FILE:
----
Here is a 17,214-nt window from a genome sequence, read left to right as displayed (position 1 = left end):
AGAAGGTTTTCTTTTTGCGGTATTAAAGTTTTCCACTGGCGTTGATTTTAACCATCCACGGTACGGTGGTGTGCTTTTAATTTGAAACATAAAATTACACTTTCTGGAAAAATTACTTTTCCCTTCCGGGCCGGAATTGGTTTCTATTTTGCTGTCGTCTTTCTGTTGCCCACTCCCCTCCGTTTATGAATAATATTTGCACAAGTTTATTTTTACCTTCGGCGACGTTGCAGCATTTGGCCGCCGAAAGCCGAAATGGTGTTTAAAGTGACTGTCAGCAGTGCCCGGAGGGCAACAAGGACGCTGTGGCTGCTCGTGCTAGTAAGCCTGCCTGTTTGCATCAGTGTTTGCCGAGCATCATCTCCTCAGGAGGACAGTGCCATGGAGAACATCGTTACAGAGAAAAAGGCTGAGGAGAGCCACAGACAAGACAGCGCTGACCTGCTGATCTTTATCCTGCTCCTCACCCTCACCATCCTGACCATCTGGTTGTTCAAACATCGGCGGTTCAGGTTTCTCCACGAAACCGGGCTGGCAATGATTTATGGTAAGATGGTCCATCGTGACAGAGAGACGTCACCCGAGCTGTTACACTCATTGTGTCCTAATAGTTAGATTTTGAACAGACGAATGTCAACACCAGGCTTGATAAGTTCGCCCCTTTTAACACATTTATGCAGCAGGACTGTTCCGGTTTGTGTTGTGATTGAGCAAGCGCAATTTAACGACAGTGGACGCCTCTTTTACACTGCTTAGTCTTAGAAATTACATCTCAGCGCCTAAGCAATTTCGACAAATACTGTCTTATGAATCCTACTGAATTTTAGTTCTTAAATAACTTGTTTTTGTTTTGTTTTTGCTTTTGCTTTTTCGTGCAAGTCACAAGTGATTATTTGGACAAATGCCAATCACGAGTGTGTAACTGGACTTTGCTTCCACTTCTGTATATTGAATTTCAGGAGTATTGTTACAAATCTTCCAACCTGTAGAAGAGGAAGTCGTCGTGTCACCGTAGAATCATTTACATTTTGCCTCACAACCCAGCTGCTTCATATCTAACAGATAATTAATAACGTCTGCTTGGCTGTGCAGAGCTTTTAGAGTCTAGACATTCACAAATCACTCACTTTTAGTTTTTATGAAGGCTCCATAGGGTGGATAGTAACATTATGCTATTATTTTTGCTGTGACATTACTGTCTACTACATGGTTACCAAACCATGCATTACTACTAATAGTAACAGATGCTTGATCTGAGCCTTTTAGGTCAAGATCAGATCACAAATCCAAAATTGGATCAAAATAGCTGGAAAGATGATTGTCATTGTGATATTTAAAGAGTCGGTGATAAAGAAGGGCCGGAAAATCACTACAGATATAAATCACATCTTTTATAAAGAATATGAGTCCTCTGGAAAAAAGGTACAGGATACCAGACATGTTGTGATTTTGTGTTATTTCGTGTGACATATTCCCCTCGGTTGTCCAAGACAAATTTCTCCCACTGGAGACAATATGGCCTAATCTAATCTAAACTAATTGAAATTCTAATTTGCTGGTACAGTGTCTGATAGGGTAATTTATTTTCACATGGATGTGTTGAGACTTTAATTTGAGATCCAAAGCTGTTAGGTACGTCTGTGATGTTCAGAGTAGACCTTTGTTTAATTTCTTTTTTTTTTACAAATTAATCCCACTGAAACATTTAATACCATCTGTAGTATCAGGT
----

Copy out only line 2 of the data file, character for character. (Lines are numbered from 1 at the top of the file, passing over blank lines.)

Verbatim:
AGAAGGTTTTCTTTTTGCGGTATTAAAGTTTTCCACTGGCGTTGATTTTAACCATCCACGGTACGGTGGTGTGCTTTTAATTTGAAACATAAAATTACACTTTCTGGAAAAATTACTTTTCCCTTCCGGGCCGGAATTGGTTTCTATTTTGCTGTCGTCTTTCTGTTGCCCACTCCCCTCCGTTTATGAATAATATTTGCACAAGTTTATTTTTACCTTCGGCGACGTTGCAGCATTTGGCCGCCGAAAGCCGAAATGGTGTTTAAAGTGACTGTCAGCAGTGCCCGGAGGGCAACAAGGACGCTGTGGCTGCTCGTGCTAGTAAGCCTGCCTGTTTGCATCAGTGTTTGCCGAGCATCATCTCCTCAGGAGGACAGTGCCATGGAGAACATCGTTACAGAGAAAAAGGCTGAGGAGAGCCACAGACAAGACAGCGCTGACCTGCTGATCTTTATCCTGCTCCTCACCCTCACCATCCTGACCATCTGGTTGTTCAAACATCGGCGGTTCAGGTTTCTCCACGAAACCGGGCTGGCAATGATTTATGGTAAGATGGTCCATCGTGACAGAGAGACGTCACCCGAGCTGTTACACTCATTGTGTCCTAATAGTTAGATTTTGAACAGACGAATGTCAACACCAGGCTTGATAAGTTCGCCCCTTTTAACACATTTATGCAGCAGGACTGTTCCGGTTTGTGTTGTGATTGAGCAAGCGCAATTTAACGACAGTGGACGCCTCTTTTACACTGCTTAGTCTTAGAAATTACATCTCAGCGCCTAAGCAATTTCGACAAATACTGTCTTATGAATCCTACTGAATTTTAGTTCTTAAATAACTTGTTTTTGTTTTGTTTTTGCTTTTGCTTTTTCGTGCAAGTCACAAGTGATTATTTGGACAAATGCCAATCACGAGTGTGTAACTGGACTTTGCTTCCACTTCTGTATATTGAATTTCAGGAGTATTGTTACAAATCTTCCAACCTGTAGAAGAGGAAGTCGTCGTGTCACCGTAGAATCATTTACATTTTGCCTCACAACCCAGCTGCTTCATATCTAACAGATAATTAATAACGTCTGCTTGGCTGTGCAGAGCTTTTAGAGTCTAGACATTCACAAATCACTCACTTTTAGTTTTTATGAAGGCTCCATAGGGTGGATAGTAACATTATGCTATTATTTTTGCTGTGACATTACTGTCTACTACATGGTTACCAAACCATGCATTACTACTAATAGTAACAGATGCTTGATCTGAGCCTTTTAGGTCAAGATCAGATCACAAATCCAAAATTGGATCAAAATAGCTGGAAAGATGATTGTCATTGTGATATTTAAAGAGTCGGTGATAAAGAAGGGCCGGAAAATCACTACAGATATAAATCACATCTTTTATAAAGAATATGAGTCCTCTGGAAAAAAGGTACAGGATACCAGACATGTTGTGATTTTGTGTTATTTCGTGTGACATATTCCCCTCGGTTGTCCAAGACAAATTTCTCCCACTGGAGACAATATGGCCTAATCTAATCTAAACTAATTGAAATTCTAATTTGCTGGTACAGTGTCTGATAGGGTAATTTATTTTCACATGGATGTGTTGAGACTTTAATTTGAGATCCAAAGCTGTTAGGTACGTCTGTGATGTTCAGAGTAGACCTTTGTTTAATTTCTTTTTTTTTTACAAATTAATCCCACTGAAACATTTAATACCATCTGTAGTATCAGGT